Friday, December 13, 2013

Waiting area

Lately, I've been feeling a bit overwhelmed with the "Things to Do" list. "I'm so busy," I'd grumble to myself, while at the same time acknowledging that yes, I don't have children, and, yes, I'm self-employed in a mostly open-ended way with only one or two deadlines a week, and because of that I cannot be "busy." I chose this lifestyle because I value freedom, time, and self-exploration over traditional societal markers of success, such as personal wealth, status, and busyness.

And yet, and yet, I'm so busy. Have to, have to finish this book project this winter, but the effort feels so clunky right now and I hate writing clunky, better to flow, can't force flow, even my blogs have been crappy and neglected lately, but I need to start on that book editing project and all that Web content I promised, and my boss in Alaska wants to change around all of the newspaper deadlines for the holiday week, the same week we'll be in Fairbanks tromping around in the frozen wilderness, and I have to gather all of my preferred winter gear and get it dialed in and ready right now because we leave next week, which reminds me to mail out those Christmas presents, so grateful for online shopping, and I have to get stuff ready for that 50K trail race this weekend as well, and I'm considering joining a long group run in Marin the day before because two back-to-back long runs will be good Iditarod training too, but sort of scary, sixty miles in two days? ... shouldn't seem that much, actually, all things considered, but it means I won't do well in Woodside, and damn I really need to vacuum ... I should clean the carpet as well while Beat is out of town, and hit the store to get some trail snacks and pick up that prescription, and cat supplies for Cady's next trip to the catsitter, need to schedule that, when does Beat get back from Germany? Oh yeah, I have that car appointment. Argh!

The customer service rep at the Subaru dealership told me Subey's 30,000-mile service was going to take four to five hours. Four to five hours? What are they going to do, install a new transmission? "We're backed up," she apologized. Then why bother scheduling appointments? "Will you be waiting here or coming back later?" she asked. I'm not sure what most people do when they're marooned at a car dealership. I usually bring my laptop, drink bad coffee, and try to get some work done. On this day, luckily, I brought my bike.

"I guess I have all afternoon," I thought. First thing was to escape San Jose as quickly as possible by pedaling due south on some traffic-clogged six-lane street before locating the Los Gatos Creek trail toward Lexington Reservoir and a nearby open space preserve that I've never visited, Sierra Azul. Around here, I never cease to be amazed by how quickly one can shift from smog-filled sprawl to a place that looks and feels like the middle of nowhere. The Limekiln Canyon fireroad is just steep and gut-busting enough to ward off the masses, and I fought to find my climbing legs as I rose out of the smog into what was turning out to be a beautiful, quiet, warm winter day.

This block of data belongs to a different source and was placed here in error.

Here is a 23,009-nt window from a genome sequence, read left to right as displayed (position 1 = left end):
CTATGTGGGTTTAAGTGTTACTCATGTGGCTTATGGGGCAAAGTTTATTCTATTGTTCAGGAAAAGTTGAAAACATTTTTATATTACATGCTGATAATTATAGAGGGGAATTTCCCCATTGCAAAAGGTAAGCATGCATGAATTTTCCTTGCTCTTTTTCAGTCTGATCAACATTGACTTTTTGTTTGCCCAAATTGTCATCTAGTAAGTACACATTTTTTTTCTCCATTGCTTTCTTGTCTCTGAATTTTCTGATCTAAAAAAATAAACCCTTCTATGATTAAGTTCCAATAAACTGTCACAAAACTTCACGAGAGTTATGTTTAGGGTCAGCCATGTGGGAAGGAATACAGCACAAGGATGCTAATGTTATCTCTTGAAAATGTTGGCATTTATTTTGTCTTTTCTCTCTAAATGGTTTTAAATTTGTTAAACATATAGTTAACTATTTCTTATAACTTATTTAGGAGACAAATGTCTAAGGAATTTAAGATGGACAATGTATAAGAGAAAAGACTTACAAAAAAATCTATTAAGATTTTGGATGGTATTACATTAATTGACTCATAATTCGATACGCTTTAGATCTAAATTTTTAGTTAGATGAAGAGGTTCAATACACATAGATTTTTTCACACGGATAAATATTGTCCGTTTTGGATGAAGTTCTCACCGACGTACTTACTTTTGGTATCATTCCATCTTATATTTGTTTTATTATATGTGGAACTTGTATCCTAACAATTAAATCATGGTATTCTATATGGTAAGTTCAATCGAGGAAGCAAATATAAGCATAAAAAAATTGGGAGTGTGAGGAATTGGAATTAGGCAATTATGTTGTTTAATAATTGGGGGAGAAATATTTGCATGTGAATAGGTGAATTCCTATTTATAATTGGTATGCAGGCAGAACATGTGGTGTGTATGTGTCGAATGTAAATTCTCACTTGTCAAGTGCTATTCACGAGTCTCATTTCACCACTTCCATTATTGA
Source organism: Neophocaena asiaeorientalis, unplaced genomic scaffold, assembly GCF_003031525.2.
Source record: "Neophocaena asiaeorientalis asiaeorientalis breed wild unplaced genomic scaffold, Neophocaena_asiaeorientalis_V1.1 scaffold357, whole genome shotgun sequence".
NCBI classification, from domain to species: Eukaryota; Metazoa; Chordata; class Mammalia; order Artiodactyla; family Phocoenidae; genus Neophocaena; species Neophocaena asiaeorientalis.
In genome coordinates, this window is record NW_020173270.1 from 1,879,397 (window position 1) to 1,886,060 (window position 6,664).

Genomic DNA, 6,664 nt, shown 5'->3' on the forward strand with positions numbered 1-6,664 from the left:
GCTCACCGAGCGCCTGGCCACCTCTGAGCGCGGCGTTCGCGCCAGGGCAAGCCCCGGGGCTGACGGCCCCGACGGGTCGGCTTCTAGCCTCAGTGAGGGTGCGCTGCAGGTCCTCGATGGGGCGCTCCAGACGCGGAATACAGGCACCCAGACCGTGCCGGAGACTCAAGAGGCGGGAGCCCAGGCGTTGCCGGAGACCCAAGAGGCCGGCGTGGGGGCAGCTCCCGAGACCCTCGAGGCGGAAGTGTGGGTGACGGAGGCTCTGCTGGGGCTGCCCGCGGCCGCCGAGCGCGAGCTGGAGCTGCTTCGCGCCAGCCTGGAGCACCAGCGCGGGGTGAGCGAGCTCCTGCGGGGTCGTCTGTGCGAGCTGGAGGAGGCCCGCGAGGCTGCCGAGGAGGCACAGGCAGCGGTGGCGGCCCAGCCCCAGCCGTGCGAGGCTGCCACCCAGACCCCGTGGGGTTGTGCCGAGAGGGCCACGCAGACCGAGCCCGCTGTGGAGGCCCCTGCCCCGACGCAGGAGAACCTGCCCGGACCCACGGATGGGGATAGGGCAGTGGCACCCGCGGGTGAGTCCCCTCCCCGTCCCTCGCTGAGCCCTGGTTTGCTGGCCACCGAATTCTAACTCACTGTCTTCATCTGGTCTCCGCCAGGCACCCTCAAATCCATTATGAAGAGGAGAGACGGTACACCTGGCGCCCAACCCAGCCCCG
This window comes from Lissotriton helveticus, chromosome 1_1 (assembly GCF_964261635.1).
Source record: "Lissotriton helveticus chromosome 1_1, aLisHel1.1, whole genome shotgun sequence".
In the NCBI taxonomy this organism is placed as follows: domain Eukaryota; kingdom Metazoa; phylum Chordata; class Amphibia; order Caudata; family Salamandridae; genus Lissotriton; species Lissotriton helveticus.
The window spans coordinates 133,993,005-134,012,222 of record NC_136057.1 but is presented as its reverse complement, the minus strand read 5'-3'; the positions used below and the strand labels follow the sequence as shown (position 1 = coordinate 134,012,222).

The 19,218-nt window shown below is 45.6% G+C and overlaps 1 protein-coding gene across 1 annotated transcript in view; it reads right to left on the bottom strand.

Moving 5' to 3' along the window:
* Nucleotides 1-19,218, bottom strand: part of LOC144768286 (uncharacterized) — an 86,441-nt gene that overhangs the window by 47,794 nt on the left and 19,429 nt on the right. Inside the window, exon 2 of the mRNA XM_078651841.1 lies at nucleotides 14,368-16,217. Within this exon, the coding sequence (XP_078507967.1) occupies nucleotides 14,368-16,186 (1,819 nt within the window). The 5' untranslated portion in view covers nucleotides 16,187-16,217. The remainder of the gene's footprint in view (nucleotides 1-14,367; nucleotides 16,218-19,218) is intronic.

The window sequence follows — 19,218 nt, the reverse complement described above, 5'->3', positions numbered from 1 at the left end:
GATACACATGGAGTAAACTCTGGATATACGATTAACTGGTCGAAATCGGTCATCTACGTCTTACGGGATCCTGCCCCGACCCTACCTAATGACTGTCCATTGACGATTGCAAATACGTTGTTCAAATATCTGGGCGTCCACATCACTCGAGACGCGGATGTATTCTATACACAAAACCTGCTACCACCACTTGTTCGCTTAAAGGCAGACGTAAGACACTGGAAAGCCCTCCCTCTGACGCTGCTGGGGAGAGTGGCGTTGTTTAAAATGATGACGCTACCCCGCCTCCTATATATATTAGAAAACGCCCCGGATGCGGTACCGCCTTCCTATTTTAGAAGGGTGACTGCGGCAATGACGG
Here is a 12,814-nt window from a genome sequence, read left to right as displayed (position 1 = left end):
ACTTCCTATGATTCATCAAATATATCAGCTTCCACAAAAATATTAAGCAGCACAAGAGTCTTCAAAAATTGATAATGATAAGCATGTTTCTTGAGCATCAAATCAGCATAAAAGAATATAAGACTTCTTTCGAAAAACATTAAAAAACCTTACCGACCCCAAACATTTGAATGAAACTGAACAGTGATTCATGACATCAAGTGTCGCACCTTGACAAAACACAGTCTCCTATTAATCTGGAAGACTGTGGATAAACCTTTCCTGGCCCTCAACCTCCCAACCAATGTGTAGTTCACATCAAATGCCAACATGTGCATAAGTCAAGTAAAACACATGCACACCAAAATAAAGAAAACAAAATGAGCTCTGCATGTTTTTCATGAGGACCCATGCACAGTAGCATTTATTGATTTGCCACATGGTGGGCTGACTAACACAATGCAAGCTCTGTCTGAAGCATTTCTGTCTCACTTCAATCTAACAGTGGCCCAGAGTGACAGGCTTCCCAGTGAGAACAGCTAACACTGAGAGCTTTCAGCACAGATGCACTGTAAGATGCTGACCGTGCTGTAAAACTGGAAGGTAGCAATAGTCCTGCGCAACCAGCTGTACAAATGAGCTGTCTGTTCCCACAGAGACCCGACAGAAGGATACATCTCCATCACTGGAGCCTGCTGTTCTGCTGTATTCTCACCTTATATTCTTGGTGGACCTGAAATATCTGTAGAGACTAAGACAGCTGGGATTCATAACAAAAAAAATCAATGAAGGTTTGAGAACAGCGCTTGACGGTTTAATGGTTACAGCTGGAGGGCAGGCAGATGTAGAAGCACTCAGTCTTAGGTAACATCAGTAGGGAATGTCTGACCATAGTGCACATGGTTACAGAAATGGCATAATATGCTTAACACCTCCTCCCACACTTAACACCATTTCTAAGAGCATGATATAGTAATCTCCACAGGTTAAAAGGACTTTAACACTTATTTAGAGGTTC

California fire roads are mean, mean, mean. I remember when 3,000-foot climbs would feel like a breeze, back in Montana where dirt roads are built with switchbacks at reasonable grades. Here in California, there's no snow and ice to contend with and utility vehicles can apparently climb walls, so they build their roads straight up the mountain. Limekiln was killing me and I was loving it. The rear wheel spun furiously through the loose gravel, and my quads were on fire in a way I haven't felt in weeks, even though GPS told me that I could probably achieve a faster pace if I were on foot. For whatever reason, when I work on becoming a stronger runner, I seem to become less strong on a bike. I guess that's the way it goes, but it's frustrating and motivating at the same time.

It was all worth it to stand at the top of a nondescript peak 3,000 feet over the Silicon Valley, surveying the smoggy kingdom and knowing I still had plenty of time to take the long way home. I descended an oak-shaded canyon with frost still clinging to the road beside the imposing and inaccessible fortress atop Mount Unumhum.

The Subaru rep called when I was about two miles out. "Your car is done," she said. "We apologize for the inconvenience." I looked at my watch. Four and a half hours. "What a great way to waste an afternoon," I thought.

Some afternoons, maybe most afternoons, are better whittled away than busied away.